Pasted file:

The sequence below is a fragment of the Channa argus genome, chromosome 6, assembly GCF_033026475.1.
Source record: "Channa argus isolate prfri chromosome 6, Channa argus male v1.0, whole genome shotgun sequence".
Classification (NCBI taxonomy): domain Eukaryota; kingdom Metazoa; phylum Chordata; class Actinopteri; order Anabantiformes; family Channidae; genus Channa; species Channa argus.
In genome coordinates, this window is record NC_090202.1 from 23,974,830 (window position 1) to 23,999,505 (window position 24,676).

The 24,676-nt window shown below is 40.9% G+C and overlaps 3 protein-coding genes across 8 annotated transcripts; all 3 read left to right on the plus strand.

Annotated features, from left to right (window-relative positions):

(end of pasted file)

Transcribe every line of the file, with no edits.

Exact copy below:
The sequence below is a fragment of the Channa argus genome, chromosome 6, assembly GCF_033026475.1.
Source record: "Channa argus isolate prfri chromosome 6, Channa argus male v1.0, whole genome shotgun sequence".
Classification (NCBI taxonomy): domain Eukaryota; kingdom Metazoa; phylum Chordata; class Actinopteri; order Anabantiformes; family Channidae; genus Channa; species Channa argus.
In genome coordinates, this window is record NC_090202.1 from 23,974,830 (window position 1) to 23,999,505 (window position 24,676).

The 24,676-nt window shown below is 40.9% G+C and overlaps 3 protein-coding genes across 8 annotated transcripts; all 3 read left to right on the plus strand.

Annotated features, from left to right (window-relative positions):